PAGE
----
Back to camp for a quick lunch and to drop the goat off before we headed to the rear of the property with the aid of Bob’s mud map. We searched for a couple of hours for a big black billy that Bob had seen, but to no avail. We moved on to the back boundary to look for a large caramel billy that Bob had told us about. Bob said “you can’t miss him as he hangs with a dark-coloured billy whose horns go straight back”. We glassed literally hundreds of goats in the next couple of hours- but nothing worthy of a stalk.

Billy rounding up the mob and skedaddling.
Billy rounding up the mob and skedaddling.

Rob was glassing overtime as it was his turn on the next big billy. All of a sudden I saw this huge smile appear on Robs face and I pointed my Leicas in the same direction. We had another huge billy on our hands. He was with around a dozen goats including the big billy with the straight back horns that we nicknamed the ibex or sable goat. They were oblivious to our presence but they were on the move to their afternoon feeding grounds.

We tried on three occasions to close in on the big billy but each time we ran out of cover beyond 300 metres. We stalked through the trees from a different angle and then crawled for 50 metres with our only cover being a tree stump. We ranged the billy at 255 metres, which is a long shot off the shooting sticks. Rob was in the sitting position with his sticks and felt comfortable although he did say he would love to be 50 metres closer. We dare not risk getting any closer as the goats were right near the boundary fence – so one jump and they were gone.

The billy presented a broadside shot and Rob’s Sako 7mm/08 boomed. The goat poleaxed without a twitch. At the shot, the ibex billy bolted a very short distance and looked back. The 7mm/08 barked and Rob had two incredible trophies within five seconds. I gave Rob a slap on the back and told him that was some very impressive shooting – but apparently I didn’t use those exact words as there was some bleeping and editing for the final cut.

Rob asked could we measure his billy as he had never taken a 40 inch plus goat. Whilst being filmed we measured the goat, which stretched the tape to 43 ¬Ω inches. Rob was ecstatic. We then checked out the ibex billy. The horns swept straight back and were long and thick and heavily broomed at the ends to signify a very old warrior. The ibex billy is also a very spectacular and rare trophy.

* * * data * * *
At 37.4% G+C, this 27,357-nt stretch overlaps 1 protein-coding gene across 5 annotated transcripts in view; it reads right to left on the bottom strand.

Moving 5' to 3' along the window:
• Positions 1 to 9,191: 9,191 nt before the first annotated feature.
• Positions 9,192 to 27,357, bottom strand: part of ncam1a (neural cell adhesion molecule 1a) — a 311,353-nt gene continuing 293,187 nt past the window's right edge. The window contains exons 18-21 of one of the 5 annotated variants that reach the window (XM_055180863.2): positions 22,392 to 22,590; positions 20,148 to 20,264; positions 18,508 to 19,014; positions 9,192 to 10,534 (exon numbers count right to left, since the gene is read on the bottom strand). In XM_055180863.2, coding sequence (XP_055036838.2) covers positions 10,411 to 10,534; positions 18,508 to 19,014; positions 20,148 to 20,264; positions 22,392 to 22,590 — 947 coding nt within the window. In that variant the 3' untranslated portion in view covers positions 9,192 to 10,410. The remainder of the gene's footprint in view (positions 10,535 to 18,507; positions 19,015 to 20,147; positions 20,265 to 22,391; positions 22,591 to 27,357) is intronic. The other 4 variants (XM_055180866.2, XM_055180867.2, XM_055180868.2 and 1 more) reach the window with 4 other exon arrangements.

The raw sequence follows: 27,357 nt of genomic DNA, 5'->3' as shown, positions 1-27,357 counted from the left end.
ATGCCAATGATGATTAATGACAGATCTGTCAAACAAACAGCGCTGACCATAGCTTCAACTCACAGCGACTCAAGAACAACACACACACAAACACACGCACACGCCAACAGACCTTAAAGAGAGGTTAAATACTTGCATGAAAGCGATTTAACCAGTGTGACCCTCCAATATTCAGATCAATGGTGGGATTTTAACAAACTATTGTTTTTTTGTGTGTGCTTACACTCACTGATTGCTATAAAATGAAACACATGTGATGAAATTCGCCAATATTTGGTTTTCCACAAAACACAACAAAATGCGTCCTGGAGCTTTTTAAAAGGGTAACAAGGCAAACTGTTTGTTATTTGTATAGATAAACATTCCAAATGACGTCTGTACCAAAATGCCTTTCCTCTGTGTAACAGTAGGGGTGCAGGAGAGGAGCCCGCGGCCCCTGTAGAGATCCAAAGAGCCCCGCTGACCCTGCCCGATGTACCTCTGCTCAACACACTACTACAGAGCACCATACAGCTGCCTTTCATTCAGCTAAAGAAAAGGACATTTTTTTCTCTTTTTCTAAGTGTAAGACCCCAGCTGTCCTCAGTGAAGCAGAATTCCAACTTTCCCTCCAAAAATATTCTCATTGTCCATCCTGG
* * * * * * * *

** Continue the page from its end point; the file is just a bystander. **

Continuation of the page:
We each caped a billy and headed back to camp in the fading light. I got a fire going while Rob and Greg prepared the goat legs and the veges to put into the camp oven. Whilst the goat was cooking, Greg got us mic’d up as Rob and I prepared to do an interview about the goat industry around the fire with a beer in hand. I think I could get to like this TV gig. Just as we started our interview, Bob and his son came screaming into camp in a Polaris, with dust going everywhere. We all had a great laugh as Bob called out “Take 2”. The five of us dined on camp-oven goat legs and veges around the fire in the million-star restaurant, and told stories for several hours.

After a fry-up brekky, we finished caping and salting the billies. We had achieved everything we needed for the goat episode and still had two days up our sleeve. Rob looked at me and asked “do you have access to any properties locally that hold good numbers of pigs”? I made a quick call and got the thumbs up – but as they say in TV land- that is another episode!goats divide

Mike and his record billy
Mike and his record billy

How big is the behemoth billy?

Whilst the spread of a goat’s horns is the common method used in assessing and comparing trophy goats, I believe the Douglas Score is a better indication of true trophy horn assessment.

After the drying period, we measured the horns and amazingly they were perfectly symmetrical.


Measurements (inches)



Score (shorter measurement doubled)

Length : (around the curl)

46 3/4

46 3/4

93 1/2

Girth at base of horn

8 1/4

8 1/4

16 1/2


49 3/4


159 3/4

Is this billy the new Australian goat record??

It certainly doesn’t have the biggest spread, as I know of several over 50 inches wide. A friend of mine has a goat mounted on his wall that is 52 ¬Ω inches wide and was Douglas Scored by Col Allison at 146 ¬º. This highlights the fact that it is the length around the curl that yields the full potential of a trophy goat under the Douglas Scoring method. When I first laid eyes on this behemoth it was not just the width, but the depth of curl that got me so excited.

I have asked around and done some serious googling to try and find the Australian record goat and the biggest I can find is listed on Trophy Takers, which is a bow-hunting organization dedicated to trophy measuring and rating Australian species. The record goat was taken by Ken Reichel in 1999 and scored a whopping 158 1/8 Douglas Points. With my goat scoring 159 ¬æ it just surpasses Ken’s monster.

There is a good chance there has been a bigger goat taken but just not recorded. So please – if you know of a bigger goat- please contact me via email (mpcleary@bigpond.net.au) as I would love to feature it in a future article.

Mike and crew who hunted on that trip.
Mike and crew who hunted on that trip.




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Marcus O'Dean